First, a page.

A dissolvable tampon-like product that can be used to deliver substantial loads of medicine can prove to be an effective protection against HIV infection among women.
The product has been developed by researchers at University of Washington (UW) who were experimenting with a process called as electrospinning, in which charged fluid containing polymers and antiretroviral drugs was projected from a syringe and through an electric field.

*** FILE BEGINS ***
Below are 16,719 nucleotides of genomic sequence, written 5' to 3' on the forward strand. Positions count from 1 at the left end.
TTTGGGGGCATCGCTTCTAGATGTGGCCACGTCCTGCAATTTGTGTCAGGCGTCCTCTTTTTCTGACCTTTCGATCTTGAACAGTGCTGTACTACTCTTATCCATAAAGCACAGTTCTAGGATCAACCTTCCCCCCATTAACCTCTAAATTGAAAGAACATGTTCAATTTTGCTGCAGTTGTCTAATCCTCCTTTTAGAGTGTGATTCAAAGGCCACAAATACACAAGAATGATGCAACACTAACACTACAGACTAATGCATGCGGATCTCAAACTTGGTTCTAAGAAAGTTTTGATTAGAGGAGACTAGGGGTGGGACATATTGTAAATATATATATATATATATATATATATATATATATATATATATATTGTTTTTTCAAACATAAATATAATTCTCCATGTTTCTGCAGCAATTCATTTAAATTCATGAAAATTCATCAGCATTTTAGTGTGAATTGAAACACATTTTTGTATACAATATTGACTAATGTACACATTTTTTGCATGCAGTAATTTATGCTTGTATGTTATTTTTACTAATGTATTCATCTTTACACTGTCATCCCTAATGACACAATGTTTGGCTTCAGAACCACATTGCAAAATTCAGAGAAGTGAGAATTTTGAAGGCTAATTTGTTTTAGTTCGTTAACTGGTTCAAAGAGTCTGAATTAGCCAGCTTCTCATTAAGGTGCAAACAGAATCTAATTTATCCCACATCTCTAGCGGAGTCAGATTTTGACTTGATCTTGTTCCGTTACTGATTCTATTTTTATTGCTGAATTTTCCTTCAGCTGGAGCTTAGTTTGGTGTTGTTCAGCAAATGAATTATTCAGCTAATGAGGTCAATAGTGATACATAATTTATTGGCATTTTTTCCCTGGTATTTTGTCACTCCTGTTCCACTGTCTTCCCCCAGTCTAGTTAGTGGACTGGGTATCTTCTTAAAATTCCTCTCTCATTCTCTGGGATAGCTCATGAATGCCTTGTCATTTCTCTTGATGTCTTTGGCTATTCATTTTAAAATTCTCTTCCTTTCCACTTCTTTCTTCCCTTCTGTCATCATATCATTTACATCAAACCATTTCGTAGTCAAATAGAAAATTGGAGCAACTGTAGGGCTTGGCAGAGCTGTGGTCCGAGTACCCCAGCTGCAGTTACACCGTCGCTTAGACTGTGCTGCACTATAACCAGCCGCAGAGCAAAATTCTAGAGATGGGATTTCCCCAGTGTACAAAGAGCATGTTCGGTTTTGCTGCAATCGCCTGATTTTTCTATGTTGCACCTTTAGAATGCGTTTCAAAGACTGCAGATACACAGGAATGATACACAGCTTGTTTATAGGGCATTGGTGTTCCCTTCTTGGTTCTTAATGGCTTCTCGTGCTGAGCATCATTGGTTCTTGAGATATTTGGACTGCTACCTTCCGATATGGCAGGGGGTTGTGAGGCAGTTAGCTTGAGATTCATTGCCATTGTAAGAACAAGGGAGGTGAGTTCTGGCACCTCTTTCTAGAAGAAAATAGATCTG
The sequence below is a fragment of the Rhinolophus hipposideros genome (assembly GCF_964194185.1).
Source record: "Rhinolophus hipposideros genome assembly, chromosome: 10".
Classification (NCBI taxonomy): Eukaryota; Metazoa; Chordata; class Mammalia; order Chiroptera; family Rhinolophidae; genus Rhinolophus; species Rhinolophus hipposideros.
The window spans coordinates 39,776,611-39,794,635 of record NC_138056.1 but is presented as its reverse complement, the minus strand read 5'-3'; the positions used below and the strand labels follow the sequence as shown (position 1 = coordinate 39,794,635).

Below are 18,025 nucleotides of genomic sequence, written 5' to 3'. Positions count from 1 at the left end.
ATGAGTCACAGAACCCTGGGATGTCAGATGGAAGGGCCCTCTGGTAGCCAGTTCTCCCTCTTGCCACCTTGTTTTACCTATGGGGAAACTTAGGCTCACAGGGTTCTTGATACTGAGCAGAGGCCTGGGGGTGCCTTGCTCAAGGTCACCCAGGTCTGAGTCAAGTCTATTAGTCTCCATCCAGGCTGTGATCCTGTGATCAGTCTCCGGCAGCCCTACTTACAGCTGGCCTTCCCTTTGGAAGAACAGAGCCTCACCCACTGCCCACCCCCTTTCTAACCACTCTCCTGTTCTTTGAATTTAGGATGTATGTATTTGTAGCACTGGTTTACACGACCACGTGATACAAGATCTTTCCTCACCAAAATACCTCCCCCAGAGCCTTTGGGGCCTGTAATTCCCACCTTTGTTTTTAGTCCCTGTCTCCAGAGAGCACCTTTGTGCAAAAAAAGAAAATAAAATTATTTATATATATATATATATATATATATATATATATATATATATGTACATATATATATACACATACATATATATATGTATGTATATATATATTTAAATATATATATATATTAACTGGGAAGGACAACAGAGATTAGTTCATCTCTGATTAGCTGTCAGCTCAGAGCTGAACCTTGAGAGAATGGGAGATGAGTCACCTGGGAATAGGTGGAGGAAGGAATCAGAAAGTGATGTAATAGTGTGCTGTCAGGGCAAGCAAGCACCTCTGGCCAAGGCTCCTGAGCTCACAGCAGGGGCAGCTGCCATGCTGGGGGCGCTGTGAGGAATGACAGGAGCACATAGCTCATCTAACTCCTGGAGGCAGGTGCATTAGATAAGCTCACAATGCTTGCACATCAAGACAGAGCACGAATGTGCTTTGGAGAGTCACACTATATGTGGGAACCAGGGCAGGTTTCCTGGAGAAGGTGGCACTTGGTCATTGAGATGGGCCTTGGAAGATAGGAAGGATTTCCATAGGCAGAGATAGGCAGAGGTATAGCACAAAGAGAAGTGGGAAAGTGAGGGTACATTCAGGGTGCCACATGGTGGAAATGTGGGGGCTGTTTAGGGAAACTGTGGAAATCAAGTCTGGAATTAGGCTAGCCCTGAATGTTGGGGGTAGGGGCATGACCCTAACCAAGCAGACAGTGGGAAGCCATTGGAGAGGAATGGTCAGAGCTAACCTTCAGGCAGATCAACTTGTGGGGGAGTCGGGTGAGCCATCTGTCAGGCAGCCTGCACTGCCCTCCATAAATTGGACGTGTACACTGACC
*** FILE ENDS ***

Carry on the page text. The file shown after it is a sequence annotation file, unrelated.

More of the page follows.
This led to the breaking up of liquid into thin fibers, which can be converted into stretchy fabric that not only blocks sperm, but also can be used to deliver contraceptives and antivirals.
The fabric dissolves when it comes in contact with moisture, releasing the load of drug. The researchers experimented with maraviroc, an antiretroviral drug used in HIV treatment, and found that the sample dissolved within minutes. The study has been published in the journal Antimicrobial Agents and Chemotherapy.